The bombing by the Syrian rebels of the national security building on July 18, which killed 3 members of Assad’s inner circle, marks an important transition in the Civil War in Syria. The rebels have attacked security buildings before but these attacks prior to July 18 did not require a lot of intelligence gathering, they were carried out with automatic weapons, RPG’s and car bombs being detonated in front of buildings. The attack of July 18 is different because the rebels were able to actually get a bomb inside the security building. This made the attack much more harmful then previous attacks. The rebels were able to get a bomb past the heavy security( possibly with inside help?) and knew exactly where and when the meeting would be held in addition to who would be attending it.This points to significantly increased intelligence capabilities which means that there is a lot of potential to further damage Assad’s inner circle in the future, bringing the regime closer to the edge.
Russia has said that the attacks show that the West is not putting enough pressure on the rebels to decrease the violence. Therefore Russia will not support the UN resolution about sanctions and a possible military intervention. The Foreign Minister of the United Kingdom on the other hand said that the attacks give even more reason to pass the resolution to increase the pressure on Assad. The different interpretations of the attacks by world leaders clearly show that different countries have very different interests in the Syrian conflict.
I want to use the rest of this article to create an overview of the interests of the different parties and look at how these interests are defended. This list of parties is not exhaustive but it covers most major players that are involved in the conflict.
The alliance between Iran and Syria has existed for decades. Iran is a predominantly Shiite country and Syria is run by an Alawite minority(The Alawites are a Shiite sect). The alliance emerged out of cooperation against common enemies. Over the years they teamed up against Saddam Hussein’s Iraq, the United States and Israel. At present the alliance with Syria is of importance to Iran because it allows Iran to support Hezbollah in Lebanon and Hamas in Palestine. These groups able Iran to exert influence throughout the region.If Assad would be replaced by an anti-Iranian regime then, without a physical border with Lebanon or Palestine, it would be a lot more difficult for Iran to support Hezbollah and Hamas. Iran’s influence in the region would be severely decreased.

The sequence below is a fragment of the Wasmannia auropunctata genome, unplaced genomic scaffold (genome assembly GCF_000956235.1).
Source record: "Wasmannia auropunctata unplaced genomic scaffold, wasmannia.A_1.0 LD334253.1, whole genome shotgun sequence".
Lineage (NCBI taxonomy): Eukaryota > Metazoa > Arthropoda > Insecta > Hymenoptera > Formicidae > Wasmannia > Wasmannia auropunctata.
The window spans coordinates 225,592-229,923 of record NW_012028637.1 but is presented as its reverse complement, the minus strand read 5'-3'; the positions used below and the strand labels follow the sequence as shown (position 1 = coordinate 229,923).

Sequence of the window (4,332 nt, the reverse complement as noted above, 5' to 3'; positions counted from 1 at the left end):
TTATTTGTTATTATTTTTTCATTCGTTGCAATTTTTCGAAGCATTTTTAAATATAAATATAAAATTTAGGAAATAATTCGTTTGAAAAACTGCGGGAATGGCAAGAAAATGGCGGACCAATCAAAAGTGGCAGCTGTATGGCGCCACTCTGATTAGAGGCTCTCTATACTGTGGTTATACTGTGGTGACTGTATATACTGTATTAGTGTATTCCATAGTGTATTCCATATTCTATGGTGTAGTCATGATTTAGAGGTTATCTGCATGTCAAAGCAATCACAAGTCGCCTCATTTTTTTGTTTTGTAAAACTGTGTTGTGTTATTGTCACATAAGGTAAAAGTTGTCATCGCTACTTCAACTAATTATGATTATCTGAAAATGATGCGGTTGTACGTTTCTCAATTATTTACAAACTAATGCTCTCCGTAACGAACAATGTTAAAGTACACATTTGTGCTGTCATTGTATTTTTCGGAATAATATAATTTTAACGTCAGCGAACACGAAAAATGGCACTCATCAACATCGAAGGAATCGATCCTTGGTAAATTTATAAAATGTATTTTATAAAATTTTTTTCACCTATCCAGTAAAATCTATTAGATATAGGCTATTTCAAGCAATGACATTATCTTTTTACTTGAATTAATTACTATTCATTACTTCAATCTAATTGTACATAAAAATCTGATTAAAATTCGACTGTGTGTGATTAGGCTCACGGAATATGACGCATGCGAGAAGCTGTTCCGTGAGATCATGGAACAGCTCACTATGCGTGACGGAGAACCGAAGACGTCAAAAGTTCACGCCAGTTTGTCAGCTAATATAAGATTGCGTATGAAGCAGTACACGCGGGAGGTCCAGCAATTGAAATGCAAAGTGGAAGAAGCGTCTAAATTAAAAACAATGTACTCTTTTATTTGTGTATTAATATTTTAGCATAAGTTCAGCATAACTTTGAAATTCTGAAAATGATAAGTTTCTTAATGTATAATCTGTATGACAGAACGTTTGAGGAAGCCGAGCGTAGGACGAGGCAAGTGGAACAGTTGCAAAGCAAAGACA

Esmail Ghani, deputy commander of the Revolutionary Guards Corp has confirmed that the Revolutionary guard is operating in Syria to support the Assad regime. Also fighting on the side of the Syrian army are Hezbollah and Palestinian groups. Besides military support Iran also helps the Assad regime with propaganda and economic support.
The United States
The United States has an interest in Syria because it wants to prevent Iran from acquiring regional hegemony. In 2003 the United States and its allies invaded Iraq. The Iraqi army was beaten in just 21 days. By toppling the regime of Saddam Hussein the balance of power in the region was disturbed. Saddam Hussein’s Iraq was the nation that countered Iranian influence in the region. After the United States and its allies left Iraq a power vacuum emerged. This vacuum has been gratefully filled by the Iranians. If the Assad regime survives then the Iranian sphere of influence stretches from western Afghanistan to the Mediterranean (The latter through Hezbollah).
So the United States considers it fundamentally important that the Assad regime falls.
To achieve this the United States is using diplomatic measures and United Nations’ resolutions. The United States is doing more than just diplomacy though. The CIA is helping Turkey, Saudi Arabia and Qatar providing weapons to the Syrian rebels in the south of Turkey.
Human rights violations
So what about human rights violations? Personally I don’t think that the human rights violations in Syria play a big role in the American policy. The role that these violations have is that they provide a justification for the policy of diplomacy and arming the rebels. But I don’t think that it is the main reason for this policy. The best argument that I have to back up this statement is the situation in the Bahrain.
Bahrain is ruled by a Sunni Muslim family. Since February 2011 peaceful demonstrators in Bahrain have been asking for more political freedom and equal treatment for the Shiite majority in the country(with the latest demonstrations as recently as July 2012). These demonstrations have been suppressed by the Bahrain government with censorship, repression, expulsion, incarcerations and torture. The Shiite majority has stronger ties to Iran than it has to the West or the Gulf states and the Sunni government is a Western ally. Also the United States has an important naval base in Bahrain.
That’s why we haven’t heard Western leaders asking King Hamad of Bahrain to step down. The situation in Bahrain is barely covered by Western media. And even when Saudi Arabia sent its army to Bahrain to help the government crush the peaceful uprisings this was barely condemned by the West.
Part 2 can be found here.
“The next decade” by George Friedman